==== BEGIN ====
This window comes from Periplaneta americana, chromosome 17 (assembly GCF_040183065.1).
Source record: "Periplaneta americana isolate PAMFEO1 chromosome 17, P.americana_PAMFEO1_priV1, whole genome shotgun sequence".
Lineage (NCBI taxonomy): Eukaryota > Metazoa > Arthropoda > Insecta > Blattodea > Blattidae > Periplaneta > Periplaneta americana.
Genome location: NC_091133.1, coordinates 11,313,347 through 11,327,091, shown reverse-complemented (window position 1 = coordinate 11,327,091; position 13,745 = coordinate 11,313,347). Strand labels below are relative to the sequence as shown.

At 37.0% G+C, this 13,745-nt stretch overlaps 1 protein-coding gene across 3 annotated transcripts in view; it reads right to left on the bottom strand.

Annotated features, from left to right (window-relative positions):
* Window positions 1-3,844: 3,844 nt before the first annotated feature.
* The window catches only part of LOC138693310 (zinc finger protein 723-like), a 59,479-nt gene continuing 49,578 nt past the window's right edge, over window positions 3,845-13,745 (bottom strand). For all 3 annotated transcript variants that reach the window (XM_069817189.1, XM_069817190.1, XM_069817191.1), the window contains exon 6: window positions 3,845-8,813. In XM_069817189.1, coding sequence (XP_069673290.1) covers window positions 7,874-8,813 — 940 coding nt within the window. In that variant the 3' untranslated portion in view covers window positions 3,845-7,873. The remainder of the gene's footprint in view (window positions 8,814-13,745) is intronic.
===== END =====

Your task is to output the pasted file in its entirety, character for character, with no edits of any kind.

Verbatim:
This window comes from Periplaneta americana, chromosome 17 (assembly GCF_040183065.1).
Source record: "Periplaneta americana isolate PAMFEO1 chromosome 17, P.americana_PAMFEO1_priV1, whole genome shotgun sequence".
Lineage (NCBI taxonomy): Eukaryota > Metazoa > Arthropoda > Insecta > Blattodea > Blattidae > Periplaneta > Periplaneta americana.
Genome location: NC_091133.1, coordinates 11,313,347 through 11,327,091, shown reverse-complemented (window position 1 = coordinate 11,327,091; position 13,745 = coordinate 11,313,347). Strand labels below are relative to the sequence as shown.

At 37.0% G+C, this 13,745-nt stretch overlaps 1 protein-coding gene across 3 annotated transcripts in view; it reads right to left on the bottom strand.

Annotated features, from left to right (window-relative positions):
* Window positions 1-3,844: 3,844 nt before the first annotated feature.
* The window catches only part of LOC138693310 (zinc finger protein 723-like), a 59,479-nt gene continuing 49,578 nt past the window's right edge, over window positions 3,845-13,745 (bottom strand). For all 3 annotated transcript variants that reach the window (XM_069817189.1, XM_069817190.1, XM_069817191.1), the window contains exon 6: window positions 3,845-8,813. In XM_069817189.1, coding sequence (XP_069673290.1) covers window positions 7,874-8,813 — 940 coding nt within the window. In that variant the 3' untranslated portion in view covers window positions 3,845-7,873. The remainder of the gene's footprint in view (window positions 8,814-13,745) is intronic.